He doesn’t understand others or himself. He doesn’t understand life. He just emulates it. And he’s built such a ferocious, defensive fortress for himself, and has such mistrust of others, that he’s never going to admit that anything is wrong, let alone allow someone to help him.

He has wound up with no self of his own. He doesn’t know what he thinks or believes about anything. He might say that he believes or thinks this or that, but it’s only temporary. He will change his mind ten seconds later.

He is constantly on the hunt for some sort of satisfaction, idealizing, devaluing and discarding as he goes. He tries to soothe himself with the acquisition of things and money and people.

He doesn’t know love. He doesn’t know comfort. He doesn’t know empathy. He’s completely empty except for that infected, weeping wound and the fear and anger that it generates.

And the worst part is that he has come to the conclusion that everyone else operates in the same way. We’re all like him – without scruples, without principles, without truth.

There are times when I feel very sorry for Harry. He didn’t have the best childhood. He grew up during a time when it was expected that men be “tough.” A younger brother died in a tragic accident. He went on to face other life difficulties.

But then I stop to remember that there are many, many people who have it much, much worse than Harry, but who treat others with genuine courtesy and respect.

Is Harry, and are narcissists in general, more to be pitied than blamed? In many ways, they don’t know what they’re doing. Or should they be held to account, even if they don’t fully understand what that means? What do you think?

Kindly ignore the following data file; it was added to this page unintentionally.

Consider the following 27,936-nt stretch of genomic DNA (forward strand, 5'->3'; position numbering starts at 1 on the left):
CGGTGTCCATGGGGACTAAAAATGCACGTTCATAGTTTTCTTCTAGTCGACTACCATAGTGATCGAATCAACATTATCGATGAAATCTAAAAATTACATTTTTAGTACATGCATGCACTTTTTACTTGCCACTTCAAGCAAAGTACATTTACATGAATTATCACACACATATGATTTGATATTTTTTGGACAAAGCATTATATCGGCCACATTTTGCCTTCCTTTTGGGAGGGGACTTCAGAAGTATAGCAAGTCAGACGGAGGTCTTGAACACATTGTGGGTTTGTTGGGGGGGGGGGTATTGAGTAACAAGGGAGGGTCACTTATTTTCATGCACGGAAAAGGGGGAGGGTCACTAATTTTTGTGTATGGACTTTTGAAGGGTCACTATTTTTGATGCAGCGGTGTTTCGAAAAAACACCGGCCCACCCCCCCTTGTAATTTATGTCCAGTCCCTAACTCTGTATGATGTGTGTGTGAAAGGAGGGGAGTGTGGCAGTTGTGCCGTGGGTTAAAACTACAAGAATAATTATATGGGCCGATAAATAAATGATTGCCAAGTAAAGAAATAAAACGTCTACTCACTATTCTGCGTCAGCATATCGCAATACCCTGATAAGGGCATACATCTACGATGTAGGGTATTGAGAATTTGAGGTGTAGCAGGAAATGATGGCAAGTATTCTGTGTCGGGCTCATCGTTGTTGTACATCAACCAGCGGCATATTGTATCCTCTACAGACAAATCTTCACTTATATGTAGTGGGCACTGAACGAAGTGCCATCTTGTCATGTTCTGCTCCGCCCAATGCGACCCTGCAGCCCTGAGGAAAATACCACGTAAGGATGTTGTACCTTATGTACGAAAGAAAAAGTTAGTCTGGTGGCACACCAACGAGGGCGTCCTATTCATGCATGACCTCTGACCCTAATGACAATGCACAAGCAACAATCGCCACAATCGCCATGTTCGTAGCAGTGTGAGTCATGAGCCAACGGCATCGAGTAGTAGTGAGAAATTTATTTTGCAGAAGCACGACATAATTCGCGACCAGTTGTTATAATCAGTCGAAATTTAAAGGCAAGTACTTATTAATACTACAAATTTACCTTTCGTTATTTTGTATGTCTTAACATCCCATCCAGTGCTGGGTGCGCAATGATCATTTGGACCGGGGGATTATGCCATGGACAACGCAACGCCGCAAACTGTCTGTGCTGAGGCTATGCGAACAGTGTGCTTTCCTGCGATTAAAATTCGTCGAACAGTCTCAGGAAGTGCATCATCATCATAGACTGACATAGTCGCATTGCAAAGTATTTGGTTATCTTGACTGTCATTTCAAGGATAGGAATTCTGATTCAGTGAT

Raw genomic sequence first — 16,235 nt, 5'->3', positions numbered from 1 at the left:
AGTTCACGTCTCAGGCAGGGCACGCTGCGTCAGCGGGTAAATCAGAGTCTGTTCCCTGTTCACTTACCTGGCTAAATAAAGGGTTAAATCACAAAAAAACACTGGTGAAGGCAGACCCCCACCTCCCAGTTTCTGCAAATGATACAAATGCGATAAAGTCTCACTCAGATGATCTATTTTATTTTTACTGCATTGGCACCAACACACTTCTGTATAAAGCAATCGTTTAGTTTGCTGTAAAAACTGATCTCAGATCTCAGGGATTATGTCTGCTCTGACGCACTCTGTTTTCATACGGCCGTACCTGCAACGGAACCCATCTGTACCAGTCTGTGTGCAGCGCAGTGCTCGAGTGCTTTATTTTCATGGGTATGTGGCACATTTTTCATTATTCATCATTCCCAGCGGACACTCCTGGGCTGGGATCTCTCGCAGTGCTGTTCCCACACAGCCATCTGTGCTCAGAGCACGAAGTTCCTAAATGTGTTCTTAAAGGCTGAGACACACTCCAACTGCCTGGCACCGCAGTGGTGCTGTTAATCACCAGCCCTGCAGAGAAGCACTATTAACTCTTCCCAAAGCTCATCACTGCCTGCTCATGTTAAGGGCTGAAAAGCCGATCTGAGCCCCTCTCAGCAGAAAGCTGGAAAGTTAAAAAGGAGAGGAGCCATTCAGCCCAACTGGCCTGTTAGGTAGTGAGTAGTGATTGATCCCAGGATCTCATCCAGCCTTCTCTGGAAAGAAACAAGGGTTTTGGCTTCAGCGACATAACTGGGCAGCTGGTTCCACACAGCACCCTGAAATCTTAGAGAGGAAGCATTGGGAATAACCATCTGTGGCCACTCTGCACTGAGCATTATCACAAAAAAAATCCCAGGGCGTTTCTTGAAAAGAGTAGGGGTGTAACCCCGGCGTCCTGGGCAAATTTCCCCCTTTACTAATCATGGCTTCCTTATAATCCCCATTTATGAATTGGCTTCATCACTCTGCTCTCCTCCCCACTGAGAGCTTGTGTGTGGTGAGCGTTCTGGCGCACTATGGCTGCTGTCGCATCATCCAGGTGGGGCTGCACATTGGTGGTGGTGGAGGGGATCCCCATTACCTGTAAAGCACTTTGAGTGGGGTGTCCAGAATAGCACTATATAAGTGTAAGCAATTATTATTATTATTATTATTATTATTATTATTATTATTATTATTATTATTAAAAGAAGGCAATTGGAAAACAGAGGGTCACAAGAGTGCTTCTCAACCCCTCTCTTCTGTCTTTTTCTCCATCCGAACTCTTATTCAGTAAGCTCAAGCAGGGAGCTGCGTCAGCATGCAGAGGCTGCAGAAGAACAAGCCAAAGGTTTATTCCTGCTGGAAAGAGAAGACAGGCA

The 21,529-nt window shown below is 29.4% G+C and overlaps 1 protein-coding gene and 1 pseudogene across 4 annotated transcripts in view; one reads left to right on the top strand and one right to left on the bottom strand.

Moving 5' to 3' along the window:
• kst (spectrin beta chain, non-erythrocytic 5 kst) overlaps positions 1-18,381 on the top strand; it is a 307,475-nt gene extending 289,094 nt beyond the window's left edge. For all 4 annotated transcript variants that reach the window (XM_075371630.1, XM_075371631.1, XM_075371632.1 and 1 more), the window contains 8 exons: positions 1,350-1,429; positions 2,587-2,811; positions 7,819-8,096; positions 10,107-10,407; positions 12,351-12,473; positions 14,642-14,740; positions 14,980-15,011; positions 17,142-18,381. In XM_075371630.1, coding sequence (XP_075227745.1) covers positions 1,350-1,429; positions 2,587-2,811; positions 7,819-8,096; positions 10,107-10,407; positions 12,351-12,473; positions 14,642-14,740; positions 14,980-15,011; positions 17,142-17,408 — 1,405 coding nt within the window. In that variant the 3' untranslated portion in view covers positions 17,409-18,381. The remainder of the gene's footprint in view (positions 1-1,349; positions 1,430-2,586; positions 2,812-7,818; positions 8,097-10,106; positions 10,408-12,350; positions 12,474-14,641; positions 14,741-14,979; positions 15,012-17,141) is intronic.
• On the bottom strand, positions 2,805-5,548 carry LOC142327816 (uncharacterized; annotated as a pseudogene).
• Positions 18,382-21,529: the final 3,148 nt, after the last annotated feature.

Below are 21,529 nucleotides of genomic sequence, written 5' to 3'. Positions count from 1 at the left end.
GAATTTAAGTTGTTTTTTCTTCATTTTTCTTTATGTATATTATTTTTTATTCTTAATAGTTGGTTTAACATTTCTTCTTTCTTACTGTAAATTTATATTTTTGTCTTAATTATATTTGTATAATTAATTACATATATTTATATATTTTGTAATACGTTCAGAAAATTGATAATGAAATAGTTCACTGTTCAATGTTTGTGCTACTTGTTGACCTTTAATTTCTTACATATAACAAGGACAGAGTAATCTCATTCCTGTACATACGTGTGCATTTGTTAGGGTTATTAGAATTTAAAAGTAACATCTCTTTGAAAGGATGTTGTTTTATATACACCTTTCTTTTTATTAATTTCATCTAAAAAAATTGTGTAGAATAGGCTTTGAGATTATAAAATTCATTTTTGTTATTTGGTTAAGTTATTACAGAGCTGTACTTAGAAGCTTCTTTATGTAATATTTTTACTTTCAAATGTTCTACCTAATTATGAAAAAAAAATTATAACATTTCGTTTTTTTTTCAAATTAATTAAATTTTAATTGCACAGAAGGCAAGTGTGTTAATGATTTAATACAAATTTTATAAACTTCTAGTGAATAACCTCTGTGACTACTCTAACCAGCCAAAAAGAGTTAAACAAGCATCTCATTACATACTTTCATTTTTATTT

In my next installment on narcissism, I plan to look at the emerging theory that narcissism is the result of abnormal brain structure.

14 thoughts on “Where Does Narcissism Come From? Part II

  1. It sounds very much like many mental illnesses…empty except for the weeping wound. ..the life that he possibly experienced would be cause to have issues of some sort. He knew he was gay at 10, yet married? Was he trying to prove to himself that he wasn’t? It’s a tough situation when childhood problems bring problems in adult life, it is sad. Only through treatment will they be able to have a constructive and ‘normal’ life. Interesting post lovely. xx

    • I think that he was trying to prove that he wasn’t gay, yes. It was such a stigma then, and of course, narcissists are all about acting as if they are perfect. Unfortunately, narcissists are very difficult to treat. It is extremely rare for them to admit that they need help.

      Thanks. 💜

  2. Such a hard question to answer. I feel sorry for them, but at the same time I can’t help but think we shouldn’t because it all seems so calculated in their actions. Perhaps pitied but in a different sense of how we normally think of pity. Good post!

  3. Ah, a much more sympathetic post compared with my snarky one about Facebook boasters! It is a genuinely fascinating subject and something which baffles me, especially as the info in your post perfectly describes my parents. Hmmm, very thought-provoking.

    • Thanks. 🙂

      I’ve done a lot of reading and thinking about narcissism of the NPD variety and am beginning to realize that my mom was also probably a narcissist, which is part of the reason why I wound up married to one.

      Narcissism is a fascinating subject but also repellent at the same time. At one point I wondered if I am a narcissist, too!